The Work for Good continues: This season’s insight roundupMarc Schultz
Each month on our national, nonprofit-exclusive hiring and career site Work for Good, we’re delivering the most compelling and current advice for your role as a leader, a team member, and a sector professional. In the following highlights from our monthly newsletters, Career Insight and Hiring Insight, you’ll find exactly the kind of advice you need to advance your career and better manage the people who put your mission into action every day.
If you like what you find, sign up to receive each monthly edition, and check out the full range of insight available through Work for Good. Got a position that needs filling? Work for Good is ready to help with that as well – check the employer side of the website, or send us an email at [email protected].
It is well documented that financial stress lowers productivity, engagement, and overall well-being – a fact borne our in our workplaces every day. And because they’re nearly five times more likely to be distracted on the job, finds PriceWaterhousecooper, each financially-stressed employee can cost a businesses $5,000 every year. Notably, more than half of nonprofit employees responding in Work for Good’s national survey stated they were financially uncomfortable. Too often, they are also unfamiliar with ways to manage debt and increase savings.
One effective way to correct that is with a financial wellness program – an option well within reach of every nonprofit, but largely overlooked. Financial wellness programs provide resources to help employees improve financial competency, confidence, and well-being. The result is lower stress, higher productivity, a decrease in turnover and absenteeism, and an increase in engagement – all of which leads, ultimately, to increased organizational impact.
As the next step in its ongoing mission to help nonprofits succeed, Work for Good’s parent company, the Georgia Center for Nonprofits (GCN), has just launched Mission:Money. Using the resources at missionmoney.org, you can design a win-win-win financial wellness program that improves productivity, helps employees in their work and home lives, and requires minimal investment. Support like a financial wellness program is also a big advantage for recruitment and retention in an increasingly competitive job market.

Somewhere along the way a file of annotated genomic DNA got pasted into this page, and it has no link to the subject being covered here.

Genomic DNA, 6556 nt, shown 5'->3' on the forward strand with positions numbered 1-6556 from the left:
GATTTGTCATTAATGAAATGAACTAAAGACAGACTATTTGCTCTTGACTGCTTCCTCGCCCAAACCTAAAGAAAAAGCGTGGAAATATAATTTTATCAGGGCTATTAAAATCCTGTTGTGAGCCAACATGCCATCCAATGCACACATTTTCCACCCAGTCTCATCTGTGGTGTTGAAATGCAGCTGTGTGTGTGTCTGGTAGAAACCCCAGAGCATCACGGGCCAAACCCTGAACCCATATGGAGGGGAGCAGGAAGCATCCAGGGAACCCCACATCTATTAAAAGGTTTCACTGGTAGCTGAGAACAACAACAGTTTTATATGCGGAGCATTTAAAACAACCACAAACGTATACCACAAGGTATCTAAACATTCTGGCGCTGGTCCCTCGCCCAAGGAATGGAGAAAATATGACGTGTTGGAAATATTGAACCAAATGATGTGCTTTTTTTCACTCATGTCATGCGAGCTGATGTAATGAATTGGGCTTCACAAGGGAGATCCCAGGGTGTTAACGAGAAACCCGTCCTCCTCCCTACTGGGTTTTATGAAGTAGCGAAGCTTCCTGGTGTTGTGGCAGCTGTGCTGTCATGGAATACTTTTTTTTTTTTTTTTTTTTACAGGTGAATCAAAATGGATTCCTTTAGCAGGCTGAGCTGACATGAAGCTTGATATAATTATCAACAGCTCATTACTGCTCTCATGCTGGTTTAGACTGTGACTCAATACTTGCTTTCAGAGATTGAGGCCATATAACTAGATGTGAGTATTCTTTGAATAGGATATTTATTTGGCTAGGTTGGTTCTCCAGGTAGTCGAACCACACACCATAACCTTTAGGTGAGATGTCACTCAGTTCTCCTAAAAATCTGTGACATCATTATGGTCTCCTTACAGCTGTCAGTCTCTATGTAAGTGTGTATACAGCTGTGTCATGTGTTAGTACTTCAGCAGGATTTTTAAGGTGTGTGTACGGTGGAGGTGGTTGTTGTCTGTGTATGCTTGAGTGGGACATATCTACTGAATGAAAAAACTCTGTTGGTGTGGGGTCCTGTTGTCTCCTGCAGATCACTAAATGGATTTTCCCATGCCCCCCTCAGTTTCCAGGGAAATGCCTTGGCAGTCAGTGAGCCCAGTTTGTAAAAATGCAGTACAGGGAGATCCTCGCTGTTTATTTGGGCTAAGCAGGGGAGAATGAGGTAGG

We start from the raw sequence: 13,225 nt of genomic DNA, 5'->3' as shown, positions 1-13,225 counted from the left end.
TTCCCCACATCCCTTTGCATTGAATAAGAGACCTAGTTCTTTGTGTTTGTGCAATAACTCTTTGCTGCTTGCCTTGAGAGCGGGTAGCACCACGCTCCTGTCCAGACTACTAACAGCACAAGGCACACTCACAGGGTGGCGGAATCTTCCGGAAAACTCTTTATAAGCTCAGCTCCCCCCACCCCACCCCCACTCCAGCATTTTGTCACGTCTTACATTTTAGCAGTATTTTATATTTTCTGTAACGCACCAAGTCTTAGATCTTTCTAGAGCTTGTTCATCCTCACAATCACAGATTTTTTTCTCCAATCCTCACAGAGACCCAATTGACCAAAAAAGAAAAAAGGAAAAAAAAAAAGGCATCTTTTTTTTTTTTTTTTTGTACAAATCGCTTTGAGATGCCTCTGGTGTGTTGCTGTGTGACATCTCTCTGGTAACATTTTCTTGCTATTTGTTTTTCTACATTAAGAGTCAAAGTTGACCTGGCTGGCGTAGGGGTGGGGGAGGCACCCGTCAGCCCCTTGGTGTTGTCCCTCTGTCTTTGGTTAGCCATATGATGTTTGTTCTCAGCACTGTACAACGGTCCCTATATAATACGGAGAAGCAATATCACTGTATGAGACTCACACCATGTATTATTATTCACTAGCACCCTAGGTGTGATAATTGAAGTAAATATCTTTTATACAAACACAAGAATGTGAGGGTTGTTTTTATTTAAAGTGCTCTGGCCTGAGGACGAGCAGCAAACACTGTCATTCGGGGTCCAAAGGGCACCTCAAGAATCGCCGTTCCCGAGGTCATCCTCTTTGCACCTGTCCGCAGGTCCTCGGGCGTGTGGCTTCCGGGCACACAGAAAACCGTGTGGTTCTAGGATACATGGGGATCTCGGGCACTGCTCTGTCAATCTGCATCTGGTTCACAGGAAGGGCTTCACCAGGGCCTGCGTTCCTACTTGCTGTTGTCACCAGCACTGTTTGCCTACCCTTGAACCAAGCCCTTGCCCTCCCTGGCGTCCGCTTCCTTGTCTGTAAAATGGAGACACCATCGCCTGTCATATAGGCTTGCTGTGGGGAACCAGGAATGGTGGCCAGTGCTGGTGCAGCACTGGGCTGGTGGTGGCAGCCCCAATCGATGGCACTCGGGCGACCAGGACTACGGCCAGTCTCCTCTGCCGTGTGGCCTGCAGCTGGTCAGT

I am nearly always exhilarated at work. I wasn’t always that way – it was something I had to learn and develop. I have been researching and experimenting with it for over 20 years.
Here is what I have learned about how to help people be inspired:
1. Define a shared purpose
While we gain meaning from the journey, what inspires us is usually the dopamine-producing pleasure of seeing ourselves make progress towards a goal. While the destination may be far away, if we believe in it and want it, we can be exhilarated by making measurable progress toward it.
2. See the superhero in people
My friend Tara Russell is an inspiring manager. When I see her working with her team, you can feel the energy and exhilaration. She takes the time to see the potential in people and to help them see it. When you are around someone who sees you for who you are and who you can become – it is inspiring. It gives you a sense of significance which produces serotonin, but also gives you a sense hope and anticipation for the future (our friend dopamine again).
3. Let people grow and fail
It is a cliche at this point, but it’s an important one: Give people permission to fail. This isn’t just to drive innovation, but also the experience of taking risks, which is thrilling and inspiring. When you ask people about the manager who most consistently inspired them, they almost always point to the one who believed in them enough to push them out of their comfort zone.
There are three fundamental mistakes that most organizations make when it comes to improving culture, and until you can address these three challenges, your culture efforts are bound to disappoint.
1. You don’t understand your culture.
This sounds sort of boring, but I think it’s profoundly true: Very few people actually understand what their culture really is. They have a vague sense of what it is, and they can ascribe a handful of words to it – maybe through core values or something like that. But they don’t understand it. They don’t know how it works. They don’t know how their people actually experience it. They don’t see the inner contradictions in the culture that play out every day in the workplace. They don’t see the impact that culture is having on technology usage or internal communication.